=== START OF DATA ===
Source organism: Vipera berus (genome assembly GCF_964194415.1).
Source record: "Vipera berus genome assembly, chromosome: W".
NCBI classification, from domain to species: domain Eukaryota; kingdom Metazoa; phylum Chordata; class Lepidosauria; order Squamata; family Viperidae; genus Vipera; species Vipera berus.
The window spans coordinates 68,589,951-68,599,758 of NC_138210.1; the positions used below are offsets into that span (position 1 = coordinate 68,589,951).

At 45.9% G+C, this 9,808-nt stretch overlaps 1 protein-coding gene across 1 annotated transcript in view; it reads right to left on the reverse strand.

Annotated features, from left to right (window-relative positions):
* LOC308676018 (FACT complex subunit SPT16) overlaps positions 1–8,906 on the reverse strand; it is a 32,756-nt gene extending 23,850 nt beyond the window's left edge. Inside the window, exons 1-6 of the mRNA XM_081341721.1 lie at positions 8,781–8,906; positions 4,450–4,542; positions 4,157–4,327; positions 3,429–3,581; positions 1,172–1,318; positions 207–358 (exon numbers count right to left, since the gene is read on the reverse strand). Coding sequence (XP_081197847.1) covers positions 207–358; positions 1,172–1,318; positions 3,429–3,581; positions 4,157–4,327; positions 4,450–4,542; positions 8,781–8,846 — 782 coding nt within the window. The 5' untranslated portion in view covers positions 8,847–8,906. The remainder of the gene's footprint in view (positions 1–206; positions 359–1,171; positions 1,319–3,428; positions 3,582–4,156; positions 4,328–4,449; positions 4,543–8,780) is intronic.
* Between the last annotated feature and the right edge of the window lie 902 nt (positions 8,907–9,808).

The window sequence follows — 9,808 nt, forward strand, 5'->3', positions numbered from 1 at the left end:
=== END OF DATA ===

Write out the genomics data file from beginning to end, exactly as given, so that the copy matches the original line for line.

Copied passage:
Source organism: Vipera berus (genome assembly GCF_964194415.1).
Source record: "Vipera berus genome assembly, chromosome: W".
NCBI classification, from domain to species: domain Eukaryota; kingdom Metazoa; phylum Chordata; class Lepidosauria; order Squamata; family Viperidae; genus Vipera; species Vipera berus.
The window spans coordinates 68,589,951-68,599,758 of NC_138210.1; the positions used below are offsets into that span (position 1 = coordinate 68,589,951).

At 45.9% G+C, this 9,808-nt stretch overlaps 1 protein-coding gene across 1 annotated transcript in view; it reads right to left on the reverse strand.

Annotated features, from left to right (window-relative positions):
* LOC308676018 (FACT complex subunit SPT16) overlaps positions 1–8,906 on the reverse strand; it is a 32,756-nt gene extending 23,850 nt beyond the window's left edge. Inside the window, exons 1-6 of the mRNA XM_081341721.1 lie at positions 8,781–8,906; positions 4,450–4,542; positions 4,157–4,327; positions 3,429–3,581; positions 1,172–1,318; positions 207–358 (exon numbers count right to left, since the gene is read on the reverse strand). Coding sequence (XP_081197847.1) covers positions 207–358; positions 1,172–1,318; positions 3,429–3,581; positions 4,157–4,327; positions 4,450–4,542; positions 8,781–8,846 — 782 coding nt within the window. The 5' untranslated portion in view covers positions 8,847–8,906. The remainder of the gene's footprint in view (positions 1–206; positions 359–1,171; positions 1,319–3,428; positions 3,582–4,156; positions 4,328–4,449; positions 4,543–8,780) is intronic.
* Between the last annotated feature and the right edge of the window lie 902 nt (positions 8,907–9,808).

The window sequence follows — 9,808 nt, forward strand, 5'->3', positions numbered from 1 at the left end: